*		pq_sendbyte		- append a raw byte to a StringInfo buffer
 *		pq_sendint		- append a binary integer to a StringInfo buffer
 *		pq_sendint64	- append a binary 8-byte int to a StringInfo buffer
 *		pq_sendfloat4	- append a float4 to a StringInfo buffer
 *		pq_sendfloat8	- append a float8 to a StringInfo buffer
 *		pq_sendbytes	- append raw data to a StringInfo buffer
 *		pq_sendcountedtext - append a counted text string (with character set conversion)
 *		pq_sendtext		- append a text string (with conversion)
 *		pq_sendstring	- append a null-terminated text string (with conversion)
 *		pq_send_ascii_string - append a null-terminated text string (without conversion)
 *		pq_endmessage	- send the completed message to the frontend
 * Note: it is also possible to append data to the StringInfo buffer using
 * the regular StringInfo routines, but this is discouraged since required
 * character set conversion may not occur.
 * typsend support (construct a bytea value containing external binary data):
 *		pq_begintypsend - initialize StringInfo buffer
 *		pq_endtypsend	- return the completed string as a "bytea*"
 * Special-case message output:
 *		pq_puttextmessage - generate a character set-converted message in one step
 *		pq_putemptymessage - convenience routine for message with empty body
 * Message parsing after input:
 *		pq_getmsgbyte	- get a raw byte from a message buffer
 *		pq_getmsgint	- get a binary integer from a message buffer
 *		pq_getmsgint64	- get a binary 8-byte int from a message buffer
 *		pq_getmsgfloat4 - get a float4 from a message buffer
 *		pq_getmsgfloat8 - get a float8 from a message buffer
 *		pq_getmsgbytes	- get raw data from a message buffer
 *		pq_copymsgbytes - copy raw data from a message buffer
 *		pq_getmsgtext	- get a counted text string (with conversion)
 *		pq_getmsgstring - get a null-terminated text string (with conversion)
 *		pq_getmsgrawstring - get a null-terminated text string - NO conversion
 *		pq_getmsgend	- verify message fully consumed

For my color type, I needed the following:

Cool. Let’s use these routines for building our send and receive functionality:

 * color_send - converts color to binary format
Datum color_send(PG_FUNCTION_ARGS)
    uint32 c = PG_GETARG_UINT32(0);
    StringInfoData buf;

    pq_sendint(&buf, c, 4);

 * color_recv - converts external binary format back to the internal color type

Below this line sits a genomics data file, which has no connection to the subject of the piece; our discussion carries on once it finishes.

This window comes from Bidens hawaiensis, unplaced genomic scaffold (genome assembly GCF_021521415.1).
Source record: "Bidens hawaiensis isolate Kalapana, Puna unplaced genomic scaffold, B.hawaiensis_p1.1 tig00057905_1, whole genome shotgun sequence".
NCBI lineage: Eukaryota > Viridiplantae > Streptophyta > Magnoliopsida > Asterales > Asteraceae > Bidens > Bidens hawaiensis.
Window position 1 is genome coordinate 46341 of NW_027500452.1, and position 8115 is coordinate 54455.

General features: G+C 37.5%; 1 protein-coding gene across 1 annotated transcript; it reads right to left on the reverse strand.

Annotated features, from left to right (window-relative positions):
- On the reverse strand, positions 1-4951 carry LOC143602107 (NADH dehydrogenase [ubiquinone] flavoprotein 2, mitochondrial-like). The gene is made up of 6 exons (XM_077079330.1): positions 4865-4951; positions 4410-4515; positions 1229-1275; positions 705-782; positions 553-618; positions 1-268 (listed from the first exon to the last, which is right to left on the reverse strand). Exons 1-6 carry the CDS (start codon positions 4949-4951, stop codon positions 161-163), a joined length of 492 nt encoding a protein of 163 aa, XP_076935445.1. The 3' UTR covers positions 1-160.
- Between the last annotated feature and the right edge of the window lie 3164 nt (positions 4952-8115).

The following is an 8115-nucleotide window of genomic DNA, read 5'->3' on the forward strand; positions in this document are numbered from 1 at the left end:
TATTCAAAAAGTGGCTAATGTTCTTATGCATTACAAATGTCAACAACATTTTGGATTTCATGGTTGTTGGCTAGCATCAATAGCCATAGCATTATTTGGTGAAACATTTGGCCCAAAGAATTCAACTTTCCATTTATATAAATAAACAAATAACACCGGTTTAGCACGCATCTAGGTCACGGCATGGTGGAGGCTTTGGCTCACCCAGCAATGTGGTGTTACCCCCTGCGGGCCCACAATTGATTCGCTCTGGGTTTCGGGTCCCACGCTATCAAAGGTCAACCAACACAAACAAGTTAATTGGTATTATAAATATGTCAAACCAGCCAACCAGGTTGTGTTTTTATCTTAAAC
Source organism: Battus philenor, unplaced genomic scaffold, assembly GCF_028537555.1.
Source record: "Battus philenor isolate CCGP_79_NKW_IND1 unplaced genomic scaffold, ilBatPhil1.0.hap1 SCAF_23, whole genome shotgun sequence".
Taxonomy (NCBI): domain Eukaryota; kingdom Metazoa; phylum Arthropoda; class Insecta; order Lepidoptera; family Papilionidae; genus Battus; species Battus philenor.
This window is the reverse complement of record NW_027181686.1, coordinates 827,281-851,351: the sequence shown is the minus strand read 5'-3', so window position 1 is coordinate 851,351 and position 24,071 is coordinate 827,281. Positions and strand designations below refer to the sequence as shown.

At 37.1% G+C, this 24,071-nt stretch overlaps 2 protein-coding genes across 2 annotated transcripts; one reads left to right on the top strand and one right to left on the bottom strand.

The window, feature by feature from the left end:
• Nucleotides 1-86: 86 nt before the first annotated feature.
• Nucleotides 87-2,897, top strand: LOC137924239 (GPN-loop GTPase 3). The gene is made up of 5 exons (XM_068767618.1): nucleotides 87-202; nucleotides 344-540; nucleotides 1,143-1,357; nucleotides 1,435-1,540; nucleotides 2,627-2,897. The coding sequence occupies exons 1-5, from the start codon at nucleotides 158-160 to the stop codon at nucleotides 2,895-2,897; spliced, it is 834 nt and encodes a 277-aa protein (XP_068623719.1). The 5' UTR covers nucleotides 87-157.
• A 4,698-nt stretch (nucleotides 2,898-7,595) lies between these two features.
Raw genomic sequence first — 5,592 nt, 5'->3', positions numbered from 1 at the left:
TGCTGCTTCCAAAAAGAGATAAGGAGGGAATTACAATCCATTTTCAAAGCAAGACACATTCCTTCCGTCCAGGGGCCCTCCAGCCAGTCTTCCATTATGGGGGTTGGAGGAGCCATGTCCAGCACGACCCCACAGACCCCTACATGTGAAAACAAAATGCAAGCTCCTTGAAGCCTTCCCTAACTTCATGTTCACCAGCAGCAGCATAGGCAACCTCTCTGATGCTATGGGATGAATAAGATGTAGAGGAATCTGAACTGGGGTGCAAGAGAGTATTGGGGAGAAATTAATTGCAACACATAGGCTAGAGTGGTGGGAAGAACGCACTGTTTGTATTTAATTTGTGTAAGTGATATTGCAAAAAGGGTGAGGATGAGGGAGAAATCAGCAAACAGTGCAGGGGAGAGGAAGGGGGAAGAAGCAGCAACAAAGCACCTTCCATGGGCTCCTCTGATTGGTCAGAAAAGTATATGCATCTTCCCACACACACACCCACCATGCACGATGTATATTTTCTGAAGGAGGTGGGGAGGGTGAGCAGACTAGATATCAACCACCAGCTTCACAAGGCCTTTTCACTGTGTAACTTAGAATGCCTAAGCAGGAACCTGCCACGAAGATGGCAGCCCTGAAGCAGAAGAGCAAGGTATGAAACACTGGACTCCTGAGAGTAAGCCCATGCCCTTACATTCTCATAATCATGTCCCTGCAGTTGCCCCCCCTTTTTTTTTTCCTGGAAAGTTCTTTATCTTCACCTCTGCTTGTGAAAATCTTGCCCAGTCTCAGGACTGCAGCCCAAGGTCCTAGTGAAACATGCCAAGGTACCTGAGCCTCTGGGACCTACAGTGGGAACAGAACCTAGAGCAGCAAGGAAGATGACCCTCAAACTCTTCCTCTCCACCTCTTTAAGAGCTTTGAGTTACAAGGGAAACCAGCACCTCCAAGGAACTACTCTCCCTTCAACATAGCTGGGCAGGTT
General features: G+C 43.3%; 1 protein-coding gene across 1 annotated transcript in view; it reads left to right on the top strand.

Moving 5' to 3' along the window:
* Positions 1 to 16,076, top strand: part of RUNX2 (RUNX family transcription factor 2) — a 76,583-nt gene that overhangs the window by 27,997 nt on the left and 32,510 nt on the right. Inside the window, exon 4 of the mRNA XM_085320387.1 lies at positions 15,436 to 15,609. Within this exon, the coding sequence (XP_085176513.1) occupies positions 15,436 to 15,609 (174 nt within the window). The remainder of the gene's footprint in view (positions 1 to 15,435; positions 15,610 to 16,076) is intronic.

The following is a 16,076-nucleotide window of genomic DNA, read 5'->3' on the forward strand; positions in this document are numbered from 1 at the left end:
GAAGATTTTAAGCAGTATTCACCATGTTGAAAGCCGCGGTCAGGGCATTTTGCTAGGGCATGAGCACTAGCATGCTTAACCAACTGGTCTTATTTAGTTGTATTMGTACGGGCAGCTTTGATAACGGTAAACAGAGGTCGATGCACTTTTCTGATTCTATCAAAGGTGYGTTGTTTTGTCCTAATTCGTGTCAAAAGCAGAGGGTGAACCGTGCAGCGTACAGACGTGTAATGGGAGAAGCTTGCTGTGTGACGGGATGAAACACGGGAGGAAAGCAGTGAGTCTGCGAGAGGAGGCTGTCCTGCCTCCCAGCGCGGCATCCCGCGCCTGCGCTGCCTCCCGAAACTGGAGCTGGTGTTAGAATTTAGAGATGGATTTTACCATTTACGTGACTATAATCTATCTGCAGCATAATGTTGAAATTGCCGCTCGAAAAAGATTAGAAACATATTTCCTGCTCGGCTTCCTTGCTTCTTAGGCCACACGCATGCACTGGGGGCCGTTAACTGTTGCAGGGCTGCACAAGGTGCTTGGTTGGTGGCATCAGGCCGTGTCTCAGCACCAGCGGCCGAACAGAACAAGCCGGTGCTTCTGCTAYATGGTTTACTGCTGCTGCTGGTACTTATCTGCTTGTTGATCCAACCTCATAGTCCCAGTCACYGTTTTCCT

Datum color_recv(PG_FUNCTION_ARGS)
    StringInfo buf = (StringInfo) PG_GETARG_POINTER(0);
    uint32 c;

    c = pq_getmsgint(buf, 4);

Figuring out the system catalog

Before testing it out, these functions should be registered in the pg_proc catalog (pg_proc.dat). Entries in pg_proc.dat define the functions associated with your custom data type, specify their return types, and declare the argument types they accept. Here’s what I added to pg_proc.dat for my color type:

{ oid => '7901', proname => 'color_in', prorettype => 'color',
  proargtypes => 'cstring', prosrc => 'color_in' },
{ oid => '7902', proname => 'color_out', prorettype => 'cstring',
  proargtypes => 'color', prosrc => 'color_out' },
{ oid => '7903', proname => 'color_send', prorettype => 'bytea',
  proargtypes => 'color', prosrc => 'color_send' },
{ oid => '7904', proname => 'color_recv', prorettype => 'color',
  proargtypes => 'internal', prosrc => 'color_recv' },

I’ll try to explain what these keys are (as per my understanding):

And now to register the color type, I added this to the type system catalog (pg_type.dat):

# custom type (color)
{ oid => '7012', array_type_oid => '7201',
  descr => 'color data type',
  typname => 'color', typlen => '4', typbyval => 't', typcategory => 'N',
  typinput => 'color_in', typoutput => 'color_out', typreceive => 'color_recv',
  typsend => 'color_send', typalign => 'i', typstorage => 'x' },

Each of these fields is explained nicely in the documentation. I’ve used typstorage as x because I didn’t know a suitable storage strategy, maybe p is the correct way to do it?

Edit: Thanks to Paul Jungwirth for letting me know that p (plain storage) should be the best choice for typstorage, as the color type is essentially a uint32 and is fixed-width in nature.

Solving compilation errors

I was excited to test it out, so I set up everything:

$ ./configure --prefix=$(pwd)/test-install
$ make -j8 && make install
$ ./test-install/bin/initdb $(pwd)/test-data # Create a database
$ echo "port=8080" > $(pwd)/postgres.conf # This is the minimal postgres run config
$ mkdir test-run # Place for postgres to put lock files
$ ./test-install/bin/postgres --config-file=$(pwd)/postgres.conf -D $(pwd)/test-data -k $(pwd)/test-run

But on compiling, I encountered this error:

Use of uninitialized value in sprintf at line 1027.
unresolved OID reference "color_in" in pg_type.dat field typinput line